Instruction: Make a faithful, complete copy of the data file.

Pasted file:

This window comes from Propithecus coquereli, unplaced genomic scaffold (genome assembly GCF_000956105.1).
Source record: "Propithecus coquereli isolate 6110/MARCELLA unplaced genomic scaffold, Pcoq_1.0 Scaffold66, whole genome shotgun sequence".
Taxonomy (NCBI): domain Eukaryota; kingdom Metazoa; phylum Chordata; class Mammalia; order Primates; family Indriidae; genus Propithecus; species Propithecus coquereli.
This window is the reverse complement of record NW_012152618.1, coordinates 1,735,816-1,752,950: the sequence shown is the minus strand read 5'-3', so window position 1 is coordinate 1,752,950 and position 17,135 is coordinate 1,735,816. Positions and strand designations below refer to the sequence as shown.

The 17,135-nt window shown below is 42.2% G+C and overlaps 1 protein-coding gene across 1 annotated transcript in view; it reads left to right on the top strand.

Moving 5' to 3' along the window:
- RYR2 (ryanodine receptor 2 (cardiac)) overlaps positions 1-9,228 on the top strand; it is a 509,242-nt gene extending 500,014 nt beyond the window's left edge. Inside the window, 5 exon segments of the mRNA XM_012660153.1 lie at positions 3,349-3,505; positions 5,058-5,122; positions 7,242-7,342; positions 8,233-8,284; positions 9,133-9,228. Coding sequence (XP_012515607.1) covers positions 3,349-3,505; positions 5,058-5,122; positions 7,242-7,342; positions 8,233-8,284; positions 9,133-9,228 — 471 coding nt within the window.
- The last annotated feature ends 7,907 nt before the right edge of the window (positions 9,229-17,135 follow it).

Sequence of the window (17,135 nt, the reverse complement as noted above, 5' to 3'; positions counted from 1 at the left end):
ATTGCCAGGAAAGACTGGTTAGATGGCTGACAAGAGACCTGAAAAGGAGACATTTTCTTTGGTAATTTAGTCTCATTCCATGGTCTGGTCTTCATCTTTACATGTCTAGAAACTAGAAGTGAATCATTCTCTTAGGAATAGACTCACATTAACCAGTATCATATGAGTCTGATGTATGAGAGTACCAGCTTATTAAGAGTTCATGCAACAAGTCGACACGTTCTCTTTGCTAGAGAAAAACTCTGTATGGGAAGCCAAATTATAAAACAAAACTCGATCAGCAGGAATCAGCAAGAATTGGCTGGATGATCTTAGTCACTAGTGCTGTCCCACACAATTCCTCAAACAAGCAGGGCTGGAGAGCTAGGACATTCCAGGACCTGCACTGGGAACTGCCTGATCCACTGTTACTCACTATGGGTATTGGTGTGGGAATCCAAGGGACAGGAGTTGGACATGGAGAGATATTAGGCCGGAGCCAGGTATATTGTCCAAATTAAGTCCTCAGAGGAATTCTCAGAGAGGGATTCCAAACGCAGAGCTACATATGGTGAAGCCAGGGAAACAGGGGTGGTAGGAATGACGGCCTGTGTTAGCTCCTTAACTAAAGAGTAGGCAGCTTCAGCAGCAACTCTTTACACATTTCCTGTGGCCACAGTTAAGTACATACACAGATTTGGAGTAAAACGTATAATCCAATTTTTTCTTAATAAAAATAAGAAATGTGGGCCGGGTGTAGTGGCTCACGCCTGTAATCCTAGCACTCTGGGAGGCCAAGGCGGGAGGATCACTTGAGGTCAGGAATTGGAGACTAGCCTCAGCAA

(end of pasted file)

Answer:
This window comes from Propithecus coquereli, unplaced genomic scaffold (genome assembly GCF_000956105.1).
Source record: "Propithecus coquereli isolate 6110/MARCELLA unplaced genomic scaffold, Pcoq_1.0 Scaffold66, whole genome shotgun sequence".
Taxonomy (NCBI): domain Eukaryota; kingdom Metazoa; phylum Chordata; class Mammalia; order Primates; family Indriidae; genus Propithecus; species Propithecus coquereli.
This window is the reverse complement of record NW_012152618.1, coordinates 1,735,816-1,752,950: the sequence shown is the minus strand read 5'-3', so window position 1 is coordinate 1,752,950 and position 17,135 is coordinate 1,735,816. Positions and strand designations below refer to the sequence as shown.

The 17,135-nt window shown below is 42.2% G+C and overlaps 1 protein-coding gene across 1 annotated transcript in view; it reads left to right on the top strand.

Moving 5' to 3' along the window:
- RYR2 (ryanodine receptor 2 (cardiac)) overlaps positions 1-9,228 on the top strand; it is a 509,242-nt gene extending 500,014 nt beyond the window's left edge. Inside the window, 5 exon segments of the mRNA XM_012660153.1 lie at positions 3,349-3,505; positions 5,058-5,122; positions 7,242-7,342; positions 8,233-8,284; positions 9,133-9,228. Coding sequence (XP_012515607.1) covers positions 3,349-3,505; positions 5,058-5,122; positions 7,242-7,342; positions 8,233-8,284; positions 9,133-9,228 — 471 coding nt within the window.
- The last annotated feature ends 7,907 nt before the right edge of the window (positions 9,229-17,135 follow it).

Sequence of the window (17,135 nt, the reverse complement as noted above, 5' to 3'; positions counted from 1 at the left end):
ATTGCCAGGAAAGACTGGTTAGATGGCTGACAAGAGACCTGAAAAGGAGACATTTTCTTTGGTAATTTAGTCTCATTCCATGGTCTGGTCTTCATCTTTACATGTCTAGAAACTAGAAGTGAATCATTCTCTTAGGAATAGACTCACATTAACCAGTATCATATGAGTCTGATGTATGAGAGTACCAGCTTATTAAGAGTTCATGCAACAAGTCGACACGTTCTCTTTGCTAGAGAAAAACTCTGTATGGGAAGCCAAATTATAAAACAAAACTCGATCAGCAGGAATCAGCAAGAATTGGCTGGATGATCTTAGTCACTAGTGCTGTCCCACACAATTCCTCAAACAAGCAGGGCTGGAGAGCTAGGACATTCCAGGACCTGCACTGGGAACTGCCTGATCCACTGTTACTCACTATGGGTATTGGTGTGGGAATCCAAGGGACAGGAGTTGGACATGGAGAGATATTAGGCCGGAGCCAGGTATATTGTCCAAATTAAGTCCTCAGAGGAATTCTCAGAGAGGGATTCCAAACGCAGAGCTACATATGGTGAAGCCAGGGAAACAGGGGTGGTAGGAATGACGGCCTGTGTTAGCTCCTTAACTAAAGAGTAGGCAGCTTCAGCAGCAACTCTTTACACATTTCCTGTGGCCACAGTTAAGTACATACACAGATTTGGAGTAAAACGTATAATCCAATTTTTTCTTAATAAAAATAAGAAATGTGGGCCGGGTGTAGTGGCTCACGCCTGTAATCCTAGCACTCTGGGAGGCCAAGGCGGGAGGATCACTTGAGGTCAGGAATTGGAGACTAGCCTCAGCAA